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Trials. 2009 Jan 7;10:1. doi: 10.1186/1745-6215-10-1.

No short-cut in assessing trial quality: a case study.

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1
Department of Epidemiology and Biostatistics, Muhimbili University of Health and Allied Sciences, P O Box 65015, Dar es Salaam, Tanzania. kfhirji@aol.com

Abstract

BACKGROUND:

Assessing the quality of included trials is a central part of a systematic review. Many check-list type of instruments for doing this exist. Using a trial of antibiotic treatment for acute otitis media, Burke et al., BMJ, 1991, as the case study, this paper illustrates some limitations of the check-list approach to trial quality assessment.

RESULTS:

The general verdict from the check list type evaluations in nine relevant systematic reviews was that Burke et al. (1991) is a good quality trial. All relevant meta-analyses extensively used its data to formulate therapeutic evidence. My comprehensive evaluation, on the other hand, brought to the surface a series of serious problems in the design, conduct, analysis and report of this trial that were missed by the earlier evaluations.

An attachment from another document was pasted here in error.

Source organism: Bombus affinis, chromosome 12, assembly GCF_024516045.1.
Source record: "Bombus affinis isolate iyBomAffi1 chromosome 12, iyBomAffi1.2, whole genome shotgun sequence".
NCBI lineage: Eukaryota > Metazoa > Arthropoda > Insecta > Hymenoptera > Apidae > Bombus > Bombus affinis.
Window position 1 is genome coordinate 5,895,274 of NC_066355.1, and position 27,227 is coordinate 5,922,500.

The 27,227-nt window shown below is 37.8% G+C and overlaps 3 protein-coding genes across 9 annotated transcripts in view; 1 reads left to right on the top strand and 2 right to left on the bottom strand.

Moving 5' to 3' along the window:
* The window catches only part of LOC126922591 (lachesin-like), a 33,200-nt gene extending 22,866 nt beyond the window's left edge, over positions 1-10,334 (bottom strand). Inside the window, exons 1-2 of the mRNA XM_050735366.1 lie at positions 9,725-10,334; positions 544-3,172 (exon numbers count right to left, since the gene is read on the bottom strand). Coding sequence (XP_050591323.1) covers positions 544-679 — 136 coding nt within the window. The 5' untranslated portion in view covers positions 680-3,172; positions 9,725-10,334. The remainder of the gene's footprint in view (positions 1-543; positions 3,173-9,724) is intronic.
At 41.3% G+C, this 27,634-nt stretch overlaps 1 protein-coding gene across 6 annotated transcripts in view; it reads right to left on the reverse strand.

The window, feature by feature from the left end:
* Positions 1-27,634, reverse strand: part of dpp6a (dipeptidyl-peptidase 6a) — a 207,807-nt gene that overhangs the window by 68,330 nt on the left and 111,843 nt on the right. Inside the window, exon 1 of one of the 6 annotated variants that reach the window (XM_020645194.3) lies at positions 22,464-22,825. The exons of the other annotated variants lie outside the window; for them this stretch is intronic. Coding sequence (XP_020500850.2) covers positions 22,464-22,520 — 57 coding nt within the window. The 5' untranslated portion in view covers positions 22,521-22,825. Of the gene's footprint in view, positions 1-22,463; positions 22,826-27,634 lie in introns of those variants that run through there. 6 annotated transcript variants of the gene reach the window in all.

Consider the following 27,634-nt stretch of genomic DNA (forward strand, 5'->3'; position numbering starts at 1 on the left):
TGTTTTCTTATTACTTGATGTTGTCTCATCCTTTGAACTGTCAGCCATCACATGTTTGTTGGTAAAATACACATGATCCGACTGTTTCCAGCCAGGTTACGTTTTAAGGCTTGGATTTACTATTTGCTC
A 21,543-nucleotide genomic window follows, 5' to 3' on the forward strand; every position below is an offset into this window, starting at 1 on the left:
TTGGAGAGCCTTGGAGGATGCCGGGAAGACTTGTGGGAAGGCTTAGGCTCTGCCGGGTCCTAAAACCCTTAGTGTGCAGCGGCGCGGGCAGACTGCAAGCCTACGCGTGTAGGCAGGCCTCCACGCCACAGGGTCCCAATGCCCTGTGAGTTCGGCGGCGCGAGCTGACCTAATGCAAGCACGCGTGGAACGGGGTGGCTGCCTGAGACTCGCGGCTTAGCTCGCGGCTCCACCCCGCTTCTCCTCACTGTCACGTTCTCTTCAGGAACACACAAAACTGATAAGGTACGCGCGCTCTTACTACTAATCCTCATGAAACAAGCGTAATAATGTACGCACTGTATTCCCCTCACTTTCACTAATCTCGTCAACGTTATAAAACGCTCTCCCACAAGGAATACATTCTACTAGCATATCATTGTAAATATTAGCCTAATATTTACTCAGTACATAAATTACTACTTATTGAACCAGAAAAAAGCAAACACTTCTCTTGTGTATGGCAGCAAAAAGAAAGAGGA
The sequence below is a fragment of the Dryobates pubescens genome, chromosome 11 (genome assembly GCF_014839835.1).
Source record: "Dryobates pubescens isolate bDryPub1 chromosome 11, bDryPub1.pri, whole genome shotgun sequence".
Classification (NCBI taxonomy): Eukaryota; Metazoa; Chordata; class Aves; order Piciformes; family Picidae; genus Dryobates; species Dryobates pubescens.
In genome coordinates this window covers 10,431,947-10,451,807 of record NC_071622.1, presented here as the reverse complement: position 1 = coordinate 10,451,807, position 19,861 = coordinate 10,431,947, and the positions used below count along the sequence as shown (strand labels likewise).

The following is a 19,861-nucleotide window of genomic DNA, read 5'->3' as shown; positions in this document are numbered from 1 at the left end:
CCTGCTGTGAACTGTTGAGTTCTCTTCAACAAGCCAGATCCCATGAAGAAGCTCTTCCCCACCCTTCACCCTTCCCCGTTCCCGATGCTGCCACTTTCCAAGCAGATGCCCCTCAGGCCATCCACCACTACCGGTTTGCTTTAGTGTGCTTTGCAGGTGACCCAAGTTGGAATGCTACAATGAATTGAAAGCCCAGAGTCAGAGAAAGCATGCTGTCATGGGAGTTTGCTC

CONCLUSION:

A check-list or instrument based approach, if used as a short-cut, may at times rate deeply flawed trials as good quality trials. Check lists are crucial but they need to be augmented with an in-depth review, and where possible, a scrutiny of the protocol, trial records, and original data. The extent and severity of the problems I uncovered for this particular trial warrant an independent audit before it is included in a systematic review.

Comment in

PMID:
19128475
PMCID:
PMC2636799
DOI:
10.1186/1745-6215-10-1
[Indexed for MEDLINE]
Free PMC Article
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